Photo: Wade Lambert

1. South Africa

The most LGBTQ-friendly option of our best African safaris, South Africa offers newcomers a perfect introduction to the region. The roads are well-enough maintained to make self-drive trips an easy choice, allowing you to freely explore the wine regions of the Western Cape as well as the stunning natural surrounds of Johannesburg, Cape Town and beyond. Though the cities are a worthy distraction, with lodgings at any budget amongst a cosmopolitan dining and nightlife scene, it’s to the wild you’ll soon want to venture. Choose between public grounds such as Kruger National Park, one of Africa’s largest game reserves in the northeast, or private safari tours. Though Kruger is often busy, it’s here you’ll be able to snap any of the big five in their natural habitat with an array of smaller mammals to please your viewfinder.

For the least hazy views and greenest backdrops, travel between the summer months of November to April, keeping to the coastline and mountains for landscape photography. Otherwise, for the best chance of catching live-action shots of South Africa’s best wildlife, head to the game reserves in winter. While it’s possible to visit public spaces like Kruger National Park on a solo road trip, consider taking a guided safari through private reserves such as Sabi Sand. Though more expensive with less than ideal seating arrangements for long-lens photographers, private tours tend to offer the best sightings of lions, leopards and other big predators, with closer viewpoints and better line-ups.

Photo: Hean Prinsloo

Kruger National Park | Photo: Antony Trivet

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Though Botswana is also home to dry desert and saltpans, it’s the northern wetlands which make for the exciting photography safaris, the Okavango Delta in particular for its ‘Big Five’ population and a wide choice of small, eco-friendly camps

2. Botswana

A contender for the title of best safari in the world is Botswana, a relatively wealthy nation to the south known for its ecotourism industry centred on the UNESCO World Heritage wetlands of the Okavango Delta and its Moremi Game Reserve. Though Botswana is also home to dry desert and saltpans, it’s the northern wetlands which make for the exciting photography safaris, the Okavango Delta in particular for its ‘Big Five’ population and a wide choice of small, eco-friendly camps providing birding and canoe safari opportunities. Coming at a high price due to its remote location, a trip to Moremi is surely worth it for providing encounters with hyenas, giraffes, rhinos and leopards, while the wetter pastures are prime bathing spots for hippos and elephants. Opt for drier or wetter landscapes depending on your preference, staying in swanky lodges with expert guides that sometimes offer night drives and other personalised activities.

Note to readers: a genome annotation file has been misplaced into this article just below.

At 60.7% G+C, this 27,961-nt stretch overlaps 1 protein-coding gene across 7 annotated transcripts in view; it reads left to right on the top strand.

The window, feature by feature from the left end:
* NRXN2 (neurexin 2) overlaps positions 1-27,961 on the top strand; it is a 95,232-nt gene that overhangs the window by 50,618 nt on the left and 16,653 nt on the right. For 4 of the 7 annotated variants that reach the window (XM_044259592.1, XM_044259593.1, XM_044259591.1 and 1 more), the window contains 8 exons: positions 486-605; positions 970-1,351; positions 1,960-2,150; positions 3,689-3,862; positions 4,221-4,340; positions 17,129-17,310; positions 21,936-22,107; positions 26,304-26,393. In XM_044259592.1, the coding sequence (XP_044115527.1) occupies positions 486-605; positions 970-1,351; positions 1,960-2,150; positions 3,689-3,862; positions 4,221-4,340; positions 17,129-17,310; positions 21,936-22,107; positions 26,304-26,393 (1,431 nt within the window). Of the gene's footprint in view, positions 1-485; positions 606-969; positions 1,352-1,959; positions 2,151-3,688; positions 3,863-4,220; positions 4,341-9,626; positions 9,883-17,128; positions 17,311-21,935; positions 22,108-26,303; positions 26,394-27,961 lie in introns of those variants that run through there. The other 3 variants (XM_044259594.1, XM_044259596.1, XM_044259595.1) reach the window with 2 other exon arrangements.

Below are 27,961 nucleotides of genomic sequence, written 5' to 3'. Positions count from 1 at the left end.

Towards the drier regions, Chobe National Park is another top choice thanks to its biodiversity among the lagoons and plains that flank Chobe River. As well as herds of antelope running alongside your jeep, you can expect submerged hippos within Linyanti Marsh, as well as elephant and Cape Buffalo along the river. The third choice for more nomadic wildlife is the Central Kalahari Game Reserve covering 50,000 square kilometres of arid desert, grassland and woodland across the Kalahari. Visit between January to May soon after the rains when grazing springbok, wildebeest and eland take to the grasslands in huge numbers. This yearly spectacle also sees the arrival of predators – namely cheetahs, hyena and black-maned lion – as well as more innocent visitors of ostriches and meerkats.

More progressive than some nations, Botswana has no laws against same-sex relations and even offers some legal protections to LGBTQ people.

Okavango Delta, Botswana | Photo: Colin Watts

Photo: Karabo Mdluli

3. Namibia

In stark contrast to the wetlands of Botswana, Namibia is drier than dry in the desert wilderness of southern Africa. Known as Namibia’s Kruger, Etosha National Park offers a very different Africa than you might otherwise expect, with harsh, dry conditions year-round and zero chance of run-ins with hippos or crocodiles. If you can bear the heat, Namibia is a true gem and Etosha National Park, as well as the nearby area of Northern Damaraland, are both suitable for self-drive gay holidays. Although you will find fewer large herds across the region, the stark desert landscapes comprised of sand dunes, salt flats and clay pans make for some seriously good photo opportunities, such as in Sossusvlei.

For your best chance of a successful safari, roll up to one of the park’s spring-fed waterholes and wait stealthily for thirsty game to arrive, such as zebra, giraffe and Oryx, often followed in wake by elephants and rhinos and bush-lurking lions. The waterholes are based near camp and floodlit at night allowing for some pretty cool night-time action without ever having to leave to warmth of the campfire. Meanwhile in north-eastern Damaraland, in addition to the same wildlife as Etosha, you may find all the more geological formations, with dry river valleys and ancient rock art in close range of exclusive lodges and guides that offer the chance to track black rhino on foot. Namibia has a law against male same-sex relations, but this is not enforced and a bill to repeal this has been proposed.